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Jane DeVeaux (headstone)
From Savanah, GA, she was the daughter of John Benjamin Deveaux (born into slavery) and Catherine Deveaux (a free woman from Antigua). Her father pastored the Third African Baptist Church in Savannah. She and her mother secretly taught enslaved and free people on 231 Price Street, beginning in the 1830s.
Though it was illegal to educate slaves in 19th century America, there were several secret schools in Savannah during the antebellum era, and many were raided and shut down. DeVeaux’s lasted the longest. Black children would hide their books in buckets or paper bags and pretend they would learn a trade.
“She never registered herself as an educator or a teacher... She would list herself as a pastry cook,” said First Bryan Baptist Church’s Historian, Georgia Benton. “There were too many camouflages around DeVeaux. She joined the group that was going to make 100 Confederate soldier uniforms. They looked at her, ‘Well, this black woman is going to make uniforms.’ Not knowing she was educating blacks at the same time.”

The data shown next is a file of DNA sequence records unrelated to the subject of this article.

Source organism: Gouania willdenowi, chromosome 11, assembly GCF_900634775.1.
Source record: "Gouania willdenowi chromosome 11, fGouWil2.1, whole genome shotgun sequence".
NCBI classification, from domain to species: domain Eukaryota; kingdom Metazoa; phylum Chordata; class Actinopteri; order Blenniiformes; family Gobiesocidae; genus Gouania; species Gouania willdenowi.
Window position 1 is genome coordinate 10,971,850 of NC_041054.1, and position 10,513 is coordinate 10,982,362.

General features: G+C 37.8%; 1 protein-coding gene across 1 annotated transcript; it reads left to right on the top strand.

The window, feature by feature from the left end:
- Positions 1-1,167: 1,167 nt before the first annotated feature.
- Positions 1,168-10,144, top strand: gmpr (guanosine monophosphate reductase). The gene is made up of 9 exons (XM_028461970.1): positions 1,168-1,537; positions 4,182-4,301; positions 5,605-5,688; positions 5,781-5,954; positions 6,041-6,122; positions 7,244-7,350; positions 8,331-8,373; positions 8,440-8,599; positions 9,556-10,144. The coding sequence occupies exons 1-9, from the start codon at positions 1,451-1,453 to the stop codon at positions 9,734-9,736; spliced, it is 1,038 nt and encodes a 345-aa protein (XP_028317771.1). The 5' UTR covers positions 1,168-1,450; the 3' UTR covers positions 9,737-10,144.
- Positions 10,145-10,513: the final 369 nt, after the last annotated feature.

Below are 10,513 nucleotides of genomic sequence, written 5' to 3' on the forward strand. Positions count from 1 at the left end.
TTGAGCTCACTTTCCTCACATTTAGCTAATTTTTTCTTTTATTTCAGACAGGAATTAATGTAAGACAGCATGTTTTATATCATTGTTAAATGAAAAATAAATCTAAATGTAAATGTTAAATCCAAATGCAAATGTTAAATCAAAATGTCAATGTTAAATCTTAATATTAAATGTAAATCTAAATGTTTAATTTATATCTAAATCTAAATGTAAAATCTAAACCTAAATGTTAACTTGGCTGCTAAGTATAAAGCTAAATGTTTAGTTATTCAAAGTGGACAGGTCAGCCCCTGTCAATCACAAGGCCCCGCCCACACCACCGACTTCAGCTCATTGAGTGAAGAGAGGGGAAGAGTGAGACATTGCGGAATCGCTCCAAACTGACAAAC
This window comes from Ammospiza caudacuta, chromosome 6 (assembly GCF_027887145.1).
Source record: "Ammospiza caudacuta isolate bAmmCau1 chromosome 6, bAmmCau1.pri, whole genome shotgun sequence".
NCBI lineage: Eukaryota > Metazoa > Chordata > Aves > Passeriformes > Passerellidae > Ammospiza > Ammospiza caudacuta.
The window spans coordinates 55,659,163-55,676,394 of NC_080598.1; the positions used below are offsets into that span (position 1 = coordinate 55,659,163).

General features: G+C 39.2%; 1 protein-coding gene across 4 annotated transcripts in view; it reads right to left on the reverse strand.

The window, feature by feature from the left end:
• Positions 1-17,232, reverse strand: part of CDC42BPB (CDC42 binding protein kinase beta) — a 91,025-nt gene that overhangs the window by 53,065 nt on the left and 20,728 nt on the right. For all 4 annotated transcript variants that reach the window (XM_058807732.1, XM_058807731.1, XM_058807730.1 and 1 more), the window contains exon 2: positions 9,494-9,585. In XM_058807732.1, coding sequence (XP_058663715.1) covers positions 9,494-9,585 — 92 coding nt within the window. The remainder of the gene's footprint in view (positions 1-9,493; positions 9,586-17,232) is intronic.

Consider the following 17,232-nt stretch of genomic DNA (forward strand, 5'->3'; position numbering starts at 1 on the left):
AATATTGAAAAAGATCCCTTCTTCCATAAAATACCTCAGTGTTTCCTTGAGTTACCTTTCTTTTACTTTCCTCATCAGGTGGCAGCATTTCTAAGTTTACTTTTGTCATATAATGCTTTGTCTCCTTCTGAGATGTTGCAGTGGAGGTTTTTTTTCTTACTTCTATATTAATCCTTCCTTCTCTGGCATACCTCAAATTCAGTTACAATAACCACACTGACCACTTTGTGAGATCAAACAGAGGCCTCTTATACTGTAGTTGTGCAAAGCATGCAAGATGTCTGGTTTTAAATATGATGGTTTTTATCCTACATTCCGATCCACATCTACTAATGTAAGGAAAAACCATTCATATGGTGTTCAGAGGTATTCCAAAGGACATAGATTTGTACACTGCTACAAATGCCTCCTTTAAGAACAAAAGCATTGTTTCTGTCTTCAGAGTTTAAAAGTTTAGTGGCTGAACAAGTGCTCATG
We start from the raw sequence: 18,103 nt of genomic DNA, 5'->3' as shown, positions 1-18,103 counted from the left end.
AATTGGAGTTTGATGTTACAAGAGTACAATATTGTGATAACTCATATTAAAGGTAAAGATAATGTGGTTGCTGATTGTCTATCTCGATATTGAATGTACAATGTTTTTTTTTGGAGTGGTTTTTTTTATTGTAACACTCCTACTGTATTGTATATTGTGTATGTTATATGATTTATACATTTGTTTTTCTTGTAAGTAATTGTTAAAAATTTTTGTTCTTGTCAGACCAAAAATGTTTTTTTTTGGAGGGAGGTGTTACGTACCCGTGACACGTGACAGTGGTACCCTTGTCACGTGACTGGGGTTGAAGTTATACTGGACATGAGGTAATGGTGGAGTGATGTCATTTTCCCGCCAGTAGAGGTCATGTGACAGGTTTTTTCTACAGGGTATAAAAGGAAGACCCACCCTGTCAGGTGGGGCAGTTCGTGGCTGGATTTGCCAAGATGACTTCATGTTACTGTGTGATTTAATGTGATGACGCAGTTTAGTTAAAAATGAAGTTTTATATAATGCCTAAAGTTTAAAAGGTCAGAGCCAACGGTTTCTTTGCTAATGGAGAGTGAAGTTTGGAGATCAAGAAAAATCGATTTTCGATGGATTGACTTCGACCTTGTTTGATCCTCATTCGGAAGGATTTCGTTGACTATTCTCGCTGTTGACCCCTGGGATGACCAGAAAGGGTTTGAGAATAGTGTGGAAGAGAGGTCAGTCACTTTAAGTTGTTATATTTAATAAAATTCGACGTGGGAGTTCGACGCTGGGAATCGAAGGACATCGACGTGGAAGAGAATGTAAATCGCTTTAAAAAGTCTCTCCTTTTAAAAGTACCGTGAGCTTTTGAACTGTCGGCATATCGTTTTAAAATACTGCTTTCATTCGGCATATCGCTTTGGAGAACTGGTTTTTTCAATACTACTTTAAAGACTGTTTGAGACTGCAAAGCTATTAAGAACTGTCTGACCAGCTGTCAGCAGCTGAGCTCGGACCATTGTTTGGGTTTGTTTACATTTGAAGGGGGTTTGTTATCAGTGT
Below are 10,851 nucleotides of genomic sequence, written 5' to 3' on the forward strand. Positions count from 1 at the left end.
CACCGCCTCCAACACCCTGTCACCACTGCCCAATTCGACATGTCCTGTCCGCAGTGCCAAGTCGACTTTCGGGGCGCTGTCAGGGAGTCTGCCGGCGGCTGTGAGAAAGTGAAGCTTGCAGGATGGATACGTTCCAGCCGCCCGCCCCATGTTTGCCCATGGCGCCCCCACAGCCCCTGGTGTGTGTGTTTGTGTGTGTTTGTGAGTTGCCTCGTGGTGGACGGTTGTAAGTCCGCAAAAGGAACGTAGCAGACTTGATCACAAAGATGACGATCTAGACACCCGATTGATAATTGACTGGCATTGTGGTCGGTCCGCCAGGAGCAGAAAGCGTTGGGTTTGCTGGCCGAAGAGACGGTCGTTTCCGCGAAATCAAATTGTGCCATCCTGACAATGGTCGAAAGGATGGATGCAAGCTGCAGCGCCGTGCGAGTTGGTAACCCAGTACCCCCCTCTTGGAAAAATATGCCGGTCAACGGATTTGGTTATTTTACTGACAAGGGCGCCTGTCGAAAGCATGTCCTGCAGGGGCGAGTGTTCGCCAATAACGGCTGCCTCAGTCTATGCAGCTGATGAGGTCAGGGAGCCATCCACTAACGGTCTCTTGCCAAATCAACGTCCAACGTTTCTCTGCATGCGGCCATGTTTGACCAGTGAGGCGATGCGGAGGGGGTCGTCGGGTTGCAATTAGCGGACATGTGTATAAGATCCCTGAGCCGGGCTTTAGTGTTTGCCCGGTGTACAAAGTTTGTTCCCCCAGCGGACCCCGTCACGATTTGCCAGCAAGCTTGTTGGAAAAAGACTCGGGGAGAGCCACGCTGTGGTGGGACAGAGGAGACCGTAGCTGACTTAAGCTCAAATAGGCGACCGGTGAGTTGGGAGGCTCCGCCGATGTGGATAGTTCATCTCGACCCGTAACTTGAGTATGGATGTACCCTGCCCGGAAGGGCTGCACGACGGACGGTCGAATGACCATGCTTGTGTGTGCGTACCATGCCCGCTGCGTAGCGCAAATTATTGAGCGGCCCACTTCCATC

The punishment for blacks teaching or learning was a hefty fine and a public lashing. DeVeaux and her mother ran her school for 30 years. Jane Deveaux died on June 12, 1885. She was much admired and respected in the African American community.